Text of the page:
“Most of Green’s success was on the buying side, extracting cash,” the analyst said. “You’ve got Mike Ashley, who is arguably a similar character, but he’s in a position where he’s got enough flexibility on his balance sheet to take advantage of all the stuff that’s going on.”
In his 00s heyday, Green emerged as a rare businessman-celebrity. He shot to prominence in 2004 when he tried to take control of Marks & Spencer, with his tough business style injecting rock’n’roll and supermodels into the staid world of suits and share prices.
Green lost the M&S battle but got rich anyway, and for a time could do no wrong. He was lauded by the business community as his family banked monster pay cheques, including £1.2bn from Arcadia in 2005, the biggest payout in British corporate history. His rise was sealed when Tony Blair’s government granted him a knighthood for services to retail.
But in recent years the businessman’s critics have been busy trying to have him stripped of that knighthood.
Green’s reputation was shredded by the sale and subsequent collapse of BHS in 2016: he was eventually shamed into writing a cheque for its pensioners. Dominic Chappell, the man he had sold it to for £1, was recently sentenced to six years in jail for evading tax on the £2.2m income he received from the takeover. To add to it all, in 2018 Green faced allegations of bullying and sexual harassment, which he denied.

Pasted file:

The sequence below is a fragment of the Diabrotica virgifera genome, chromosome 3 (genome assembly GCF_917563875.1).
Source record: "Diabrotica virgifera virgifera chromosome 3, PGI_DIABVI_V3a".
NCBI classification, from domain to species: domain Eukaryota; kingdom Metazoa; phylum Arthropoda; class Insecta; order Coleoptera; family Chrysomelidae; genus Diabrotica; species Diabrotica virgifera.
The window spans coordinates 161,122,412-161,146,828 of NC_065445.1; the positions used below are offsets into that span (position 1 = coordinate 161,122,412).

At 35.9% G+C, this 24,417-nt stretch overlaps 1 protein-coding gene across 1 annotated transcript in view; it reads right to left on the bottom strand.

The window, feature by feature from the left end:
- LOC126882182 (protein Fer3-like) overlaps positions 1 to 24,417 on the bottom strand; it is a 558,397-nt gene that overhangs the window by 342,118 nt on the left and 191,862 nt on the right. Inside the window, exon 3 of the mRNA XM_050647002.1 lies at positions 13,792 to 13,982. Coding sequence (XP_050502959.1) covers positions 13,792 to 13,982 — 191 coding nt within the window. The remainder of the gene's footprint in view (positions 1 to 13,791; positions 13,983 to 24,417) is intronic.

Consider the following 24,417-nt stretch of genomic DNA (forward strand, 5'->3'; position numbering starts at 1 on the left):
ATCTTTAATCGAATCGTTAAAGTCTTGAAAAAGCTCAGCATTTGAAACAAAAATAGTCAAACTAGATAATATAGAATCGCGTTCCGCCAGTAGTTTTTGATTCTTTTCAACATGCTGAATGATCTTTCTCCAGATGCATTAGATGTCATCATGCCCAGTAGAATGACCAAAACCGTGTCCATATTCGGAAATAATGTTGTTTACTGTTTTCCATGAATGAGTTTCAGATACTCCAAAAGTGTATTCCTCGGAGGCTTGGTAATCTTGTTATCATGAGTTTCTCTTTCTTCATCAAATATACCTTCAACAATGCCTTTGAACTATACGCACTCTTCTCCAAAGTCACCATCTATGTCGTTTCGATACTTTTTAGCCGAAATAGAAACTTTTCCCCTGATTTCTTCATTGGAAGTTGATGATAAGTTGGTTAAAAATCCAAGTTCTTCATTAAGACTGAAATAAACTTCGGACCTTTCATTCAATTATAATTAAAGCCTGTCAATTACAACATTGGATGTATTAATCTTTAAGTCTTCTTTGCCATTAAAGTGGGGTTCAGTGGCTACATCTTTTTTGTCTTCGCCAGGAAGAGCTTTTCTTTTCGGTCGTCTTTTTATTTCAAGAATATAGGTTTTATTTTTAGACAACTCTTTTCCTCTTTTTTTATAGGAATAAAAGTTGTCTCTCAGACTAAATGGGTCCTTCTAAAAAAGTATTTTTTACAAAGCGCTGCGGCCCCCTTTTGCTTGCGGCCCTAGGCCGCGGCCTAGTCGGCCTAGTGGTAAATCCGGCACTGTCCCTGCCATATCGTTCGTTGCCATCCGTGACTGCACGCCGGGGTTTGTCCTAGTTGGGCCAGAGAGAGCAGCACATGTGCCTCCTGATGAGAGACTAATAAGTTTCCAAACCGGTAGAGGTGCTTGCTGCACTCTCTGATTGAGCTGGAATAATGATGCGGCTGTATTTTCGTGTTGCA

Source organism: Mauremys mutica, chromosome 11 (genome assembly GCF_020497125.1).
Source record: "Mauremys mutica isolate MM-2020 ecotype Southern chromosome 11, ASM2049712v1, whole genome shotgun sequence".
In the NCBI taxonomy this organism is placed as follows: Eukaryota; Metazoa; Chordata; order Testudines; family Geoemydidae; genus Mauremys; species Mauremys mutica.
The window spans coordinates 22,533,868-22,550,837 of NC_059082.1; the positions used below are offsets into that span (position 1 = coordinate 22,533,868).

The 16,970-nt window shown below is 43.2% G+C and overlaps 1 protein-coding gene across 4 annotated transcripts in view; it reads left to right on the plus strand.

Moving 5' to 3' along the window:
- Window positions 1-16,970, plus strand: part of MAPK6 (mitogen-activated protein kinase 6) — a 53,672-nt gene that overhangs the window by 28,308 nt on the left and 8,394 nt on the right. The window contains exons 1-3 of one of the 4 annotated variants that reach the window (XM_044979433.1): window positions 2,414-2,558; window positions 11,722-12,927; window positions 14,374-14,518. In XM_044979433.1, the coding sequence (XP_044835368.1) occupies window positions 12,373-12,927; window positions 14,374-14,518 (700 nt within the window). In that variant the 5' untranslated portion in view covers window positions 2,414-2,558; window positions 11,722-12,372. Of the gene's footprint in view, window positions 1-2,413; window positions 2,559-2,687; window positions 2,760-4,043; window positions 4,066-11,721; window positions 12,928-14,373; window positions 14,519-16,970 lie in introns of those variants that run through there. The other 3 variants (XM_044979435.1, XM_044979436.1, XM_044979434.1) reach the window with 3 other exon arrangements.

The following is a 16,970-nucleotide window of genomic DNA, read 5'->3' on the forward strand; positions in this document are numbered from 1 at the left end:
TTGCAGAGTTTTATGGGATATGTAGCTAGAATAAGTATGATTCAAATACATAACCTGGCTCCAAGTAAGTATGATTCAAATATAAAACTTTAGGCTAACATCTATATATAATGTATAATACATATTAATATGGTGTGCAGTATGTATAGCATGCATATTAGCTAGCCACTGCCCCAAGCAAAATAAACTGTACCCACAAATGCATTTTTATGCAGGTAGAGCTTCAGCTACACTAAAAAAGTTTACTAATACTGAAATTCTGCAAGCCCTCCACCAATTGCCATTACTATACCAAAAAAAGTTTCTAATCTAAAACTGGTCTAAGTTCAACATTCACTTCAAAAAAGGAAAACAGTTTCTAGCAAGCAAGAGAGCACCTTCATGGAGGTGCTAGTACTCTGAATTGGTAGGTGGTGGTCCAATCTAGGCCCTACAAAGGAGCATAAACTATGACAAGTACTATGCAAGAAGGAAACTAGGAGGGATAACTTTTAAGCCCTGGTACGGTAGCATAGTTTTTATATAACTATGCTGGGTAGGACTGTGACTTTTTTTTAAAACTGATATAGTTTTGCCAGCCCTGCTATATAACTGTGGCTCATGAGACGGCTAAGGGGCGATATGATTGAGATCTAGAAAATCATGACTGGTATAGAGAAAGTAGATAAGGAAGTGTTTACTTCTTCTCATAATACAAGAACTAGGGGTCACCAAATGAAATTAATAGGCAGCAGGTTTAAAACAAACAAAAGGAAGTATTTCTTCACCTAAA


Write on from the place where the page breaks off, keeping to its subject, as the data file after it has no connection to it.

In a situation magnified by the pandemic’s closure of the high street, Green found himself out of time. New online rivals such as Boohoo and Pretty Little Thing had exploded on to the scene, just in time for shutdowns to send about half of all clothing sales online this year, according to the consultancy Retail Economics – up from 35% in 2019.
The runaway growth of online has “hammered” businesses, like Arcadia, that relied on large store networks and department-store concessions.
“Once people stopped thinking they had to go into a shop to buy clothes, fashion retailers knew they were screwed,” said the analyst. “Now it’s just a question of where the market settles.”